Mabelle Watson Campbell's parents: John Rainey Watson, born Oct. 30th, 1875, Ford County Illinois, and Mabel B. Mathews, Brooklyn Mich., They were married; June 1st, 1899, Berrien Co., Michigan
Mabel B Mathew’s Parents: Rev. William Edward Mathews (b. 1844 in England) and Adeline Mathews, was born My, 9th, 1844, Dundee Mich.
Mabel Mathews wrote; "My father "Edward" William Mathews went to Africa in 1886. He was employed to install an engine in the first steam boat ever launched on the Congo River above the Victorian Falls. This he did and returned in 1888. The Methodist Episcopal Church had stations in that region and needed the steam transportation. Conditions were primitive in the deepest sense of the word. How he ever overcame thru alone is a mystery to me. My father was a man of great courage and determination. He had the physical strength and resistance of two men. This was evidenced by at least two tragic experiences"
Mabelle continues about her father. "While traveling in a large row boat with 8 natives, there the rapids of the boiling Congo as it was called, the boat capsized and all found themselves struggling among a river full of alligators (crocodiles) In some way Father got up onto the inverted boat and managed to balance there and maneuvered it to the shore and escaped after seeing his men taken down by the great monsters one after another, although all were powerful swimmers. When he started for home he was 300 miles from the port where he could get a ship. He was very ill and not expected to live. But, against all advice to the contrary he determined to start maintaining that the motion of being carried in a hammock would help his condition. So with 8 carriers and a baby parrot he had caught for a gift for me, he started. Do not know how long that trek through the jungle took him, but he did recover and he get home and live many years, but was always a victim of the dread African fever which attacked him at times. We had that parrot for 30 years. Father was deaf and used a long black speaking tube which he wore around his neck. This saved his life numerous times.The natives being superstitious became alarmed when he took the black tube from around his neck and pointed the mouthpiece toward them. They thought it was the devil and they beat a hasty retreat. Dr. David Livingston was found by a British Expedition headed by Henry M Stanley some years before my father went there, ... however he followed the course that Stanley took into the interior only not so far."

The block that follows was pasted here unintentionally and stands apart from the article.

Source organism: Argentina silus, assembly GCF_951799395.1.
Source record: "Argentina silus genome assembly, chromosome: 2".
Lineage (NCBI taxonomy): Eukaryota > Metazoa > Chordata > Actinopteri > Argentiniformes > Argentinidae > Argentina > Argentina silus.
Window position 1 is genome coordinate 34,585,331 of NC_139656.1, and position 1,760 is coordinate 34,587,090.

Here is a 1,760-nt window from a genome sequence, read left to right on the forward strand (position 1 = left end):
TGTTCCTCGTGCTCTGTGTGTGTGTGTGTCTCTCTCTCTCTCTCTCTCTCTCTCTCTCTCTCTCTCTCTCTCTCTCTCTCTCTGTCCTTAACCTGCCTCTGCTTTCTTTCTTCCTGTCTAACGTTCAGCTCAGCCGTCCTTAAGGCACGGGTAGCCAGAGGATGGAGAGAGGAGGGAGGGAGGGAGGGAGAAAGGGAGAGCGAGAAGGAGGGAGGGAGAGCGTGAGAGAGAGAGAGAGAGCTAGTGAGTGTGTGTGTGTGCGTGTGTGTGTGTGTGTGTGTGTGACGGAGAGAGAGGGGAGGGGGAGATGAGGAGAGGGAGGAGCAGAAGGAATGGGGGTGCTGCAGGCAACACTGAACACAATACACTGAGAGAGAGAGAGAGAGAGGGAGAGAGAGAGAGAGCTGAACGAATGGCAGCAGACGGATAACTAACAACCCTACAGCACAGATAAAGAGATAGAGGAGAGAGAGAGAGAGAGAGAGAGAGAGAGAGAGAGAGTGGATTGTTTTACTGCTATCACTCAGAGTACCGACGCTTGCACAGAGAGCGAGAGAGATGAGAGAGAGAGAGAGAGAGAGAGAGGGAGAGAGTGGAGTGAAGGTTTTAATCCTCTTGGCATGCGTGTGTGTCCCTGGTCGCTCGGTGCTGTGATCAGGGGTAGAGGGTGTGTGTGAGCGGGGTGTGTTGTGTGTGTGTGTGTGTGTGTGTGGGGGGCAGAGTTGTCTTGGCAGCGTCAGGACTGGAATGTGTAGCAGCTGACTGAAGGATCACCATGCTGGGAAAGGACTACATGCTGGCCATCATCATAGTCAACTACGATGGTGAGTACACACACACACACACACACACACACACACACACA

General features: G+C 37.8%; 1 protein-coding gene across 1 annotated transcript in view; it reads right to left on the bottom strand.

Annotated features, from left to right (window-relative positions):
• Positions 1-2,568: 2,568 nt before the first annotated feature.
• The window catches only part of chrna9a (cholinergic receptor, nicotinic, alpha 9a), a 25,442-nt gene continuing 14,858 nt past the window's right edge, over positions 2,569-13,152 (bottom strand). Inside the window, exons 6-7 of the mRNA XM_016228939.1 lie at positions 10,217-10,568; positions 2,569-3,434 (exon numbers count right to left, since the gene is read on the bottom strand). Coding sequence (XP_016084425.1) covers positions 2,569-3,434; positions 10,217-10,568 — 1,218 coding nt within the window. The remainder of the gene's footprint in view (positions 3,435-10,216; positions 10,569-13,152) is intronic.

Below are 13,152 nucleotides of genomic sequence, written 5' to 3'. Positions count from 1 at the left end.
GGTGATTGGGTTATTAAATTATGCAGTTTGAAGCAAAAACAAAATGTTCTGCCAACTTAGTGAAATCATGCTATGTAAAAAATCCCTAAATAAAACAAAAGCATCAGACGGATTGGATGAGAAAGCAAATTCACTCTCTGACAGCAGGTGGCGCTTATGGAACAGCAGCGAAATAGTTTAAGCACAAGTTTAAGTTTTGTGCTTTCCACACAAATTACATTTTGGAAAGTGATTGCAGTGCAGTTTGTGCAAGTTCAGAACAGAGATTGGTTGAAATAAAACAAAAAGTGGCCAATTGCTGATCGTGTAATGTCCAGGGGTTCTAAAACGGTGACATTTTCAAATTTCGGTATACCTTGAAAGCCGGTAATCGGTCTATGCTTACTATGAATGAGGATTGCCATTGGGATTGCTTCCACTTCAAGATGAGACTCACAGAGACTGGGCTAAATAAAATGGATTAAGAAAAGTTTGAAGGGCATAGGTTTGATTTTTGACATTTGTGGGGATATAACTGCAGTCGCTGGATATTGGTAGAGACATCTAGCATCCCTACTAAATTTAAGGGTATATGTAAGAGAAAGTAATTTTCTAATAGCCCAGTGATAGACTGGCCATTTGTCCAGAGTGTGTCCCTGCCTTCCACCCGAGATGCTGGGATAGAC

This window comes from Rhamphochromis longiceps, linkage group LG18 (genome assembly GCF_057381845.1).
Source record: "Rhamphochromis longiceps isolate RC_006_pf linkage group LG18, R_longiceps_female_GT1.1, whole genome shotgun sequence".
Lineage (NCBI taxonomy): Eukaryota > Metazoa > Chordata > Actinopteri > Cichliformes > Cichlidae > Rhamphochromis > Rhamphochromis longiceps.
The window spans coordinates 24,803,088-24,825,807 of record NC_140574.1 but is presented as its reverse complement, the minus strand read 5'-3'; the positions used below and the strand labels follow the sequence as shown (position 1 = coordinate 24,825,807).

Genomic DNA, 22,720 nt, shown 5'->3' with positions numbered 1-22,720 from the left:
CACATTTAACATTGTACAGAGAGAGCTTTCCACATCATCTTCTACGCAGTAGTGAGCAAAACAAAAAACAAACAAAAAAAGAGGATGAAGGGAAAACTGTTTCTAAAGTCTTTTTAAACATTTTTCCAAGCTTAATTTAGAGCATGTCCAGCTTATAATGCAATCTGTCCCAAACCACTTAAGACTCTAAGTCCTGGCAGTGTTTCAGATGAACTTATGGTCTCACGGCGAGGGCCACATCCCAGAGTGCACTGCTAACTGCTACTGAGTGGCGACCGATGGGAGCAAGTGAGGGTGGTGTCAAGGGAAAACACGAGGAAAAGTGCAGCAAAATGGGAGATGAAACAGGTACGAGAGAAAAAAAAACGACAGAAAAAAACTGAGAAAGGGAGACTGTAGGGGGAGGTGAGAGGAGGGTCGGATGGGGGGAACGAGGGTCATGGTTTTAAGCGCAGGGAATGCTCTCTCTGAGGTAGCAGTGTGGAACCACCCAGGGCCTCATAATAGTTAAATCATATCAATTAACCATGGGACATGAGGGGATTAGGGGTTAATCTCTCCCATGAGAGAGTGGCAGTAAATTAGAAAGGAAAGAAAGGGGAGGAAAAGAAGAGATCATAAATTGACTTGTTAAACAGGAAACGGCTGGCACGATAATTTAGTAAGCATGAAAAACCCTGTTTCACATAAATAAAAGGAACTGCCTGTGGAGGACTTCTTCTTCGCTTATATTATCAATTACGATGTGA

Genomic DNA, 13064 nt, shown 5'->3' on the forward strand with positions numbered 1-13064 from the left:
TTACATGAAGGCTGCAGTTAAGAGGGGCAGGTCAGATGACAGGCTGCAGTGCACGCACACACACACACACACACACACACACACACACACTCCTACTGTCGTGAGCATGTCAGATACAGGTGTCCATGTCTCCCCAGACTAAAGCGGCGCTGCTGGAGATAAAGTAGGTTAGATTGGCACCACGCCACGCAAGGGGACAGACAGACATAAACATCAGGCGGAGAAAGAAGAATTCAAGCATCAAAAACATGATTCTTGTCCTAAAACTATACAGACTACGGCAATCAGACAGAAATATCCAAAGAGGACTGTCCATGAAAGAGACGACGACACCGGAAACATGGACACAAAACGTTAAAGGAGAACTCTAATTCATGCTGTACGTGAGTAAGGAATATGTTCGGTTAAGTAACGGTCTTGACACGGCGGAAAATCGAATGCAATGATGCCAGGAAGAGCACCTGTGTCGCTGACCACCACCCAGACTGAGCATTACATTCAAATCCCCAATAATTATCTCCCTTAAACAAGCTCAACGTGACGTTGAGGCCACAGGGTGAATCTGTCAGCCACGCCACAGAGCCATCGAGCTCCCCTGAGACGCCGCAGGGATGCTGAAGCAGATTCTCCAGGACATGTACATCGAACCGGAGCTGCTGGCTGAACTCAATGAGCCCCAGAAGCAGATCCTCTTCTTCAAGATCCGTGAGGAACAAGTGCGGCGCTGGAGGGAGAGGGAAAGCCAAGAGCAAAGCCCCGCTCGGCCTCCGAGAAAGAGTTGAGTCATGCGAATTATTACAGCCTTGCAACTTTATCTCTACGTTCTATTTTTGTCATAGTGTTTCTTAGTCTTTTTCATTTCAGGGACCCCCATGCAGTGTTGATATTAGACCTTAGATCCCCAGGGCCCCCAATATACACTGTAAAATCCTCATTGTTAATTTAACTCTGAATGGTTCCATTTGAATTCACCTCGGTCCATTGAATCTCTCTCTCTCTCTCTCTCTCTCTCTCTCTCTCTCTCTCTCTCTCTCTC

European exploration of the African continent was inevitably followed by penetration of traders and the establishment of Christian missions, if not always by formal imperial control and colonization. Unfortunately, aggressive venturers, seeking personal, national, and religious advantage, were often at the forefront of new encounters with non-European peoples. Mixed in among those motivated by various ambitions for wealth, fame, honor, was the advancement of Christian spirituality, authority, and philanthropy. Exploration, trade, and proselytizing often shaded onto each other, and were frequently entangled by the use of military force and the establishment of imperial rulers, like Leopold II, the King of the Belgians. Leopold II, who ruled from 1865 to 1909 has often been described as worse than Adolf Hitler for his genocide against the people of the Congo Free State who he considered as his personal property including their lands and minerals. The area was handed over to him by 14 European nations at the Berlin Conference of 1884-1885 where Africa was shared among European colonists. While under the employment of King Leopold II, Stanley was known for his heartless butchery of unfortunate natives and had brought dishonor on the British flag and rendered the course of future travelers more perilous and difficult.
Mabelle writes, "The suggestion as to a marriage to a native is utterly unfounded. Some of the missionaries have married the natives. One of these women he met was a very admirable character. The wife of a white man, she sent my mother an ivory tusk which had been used for generations in her family to grind corn. It was worn away at the grasping point by the thousands of hands that labored with it over the years. It must have been a precious possession which she sacrificed a friendly gesture."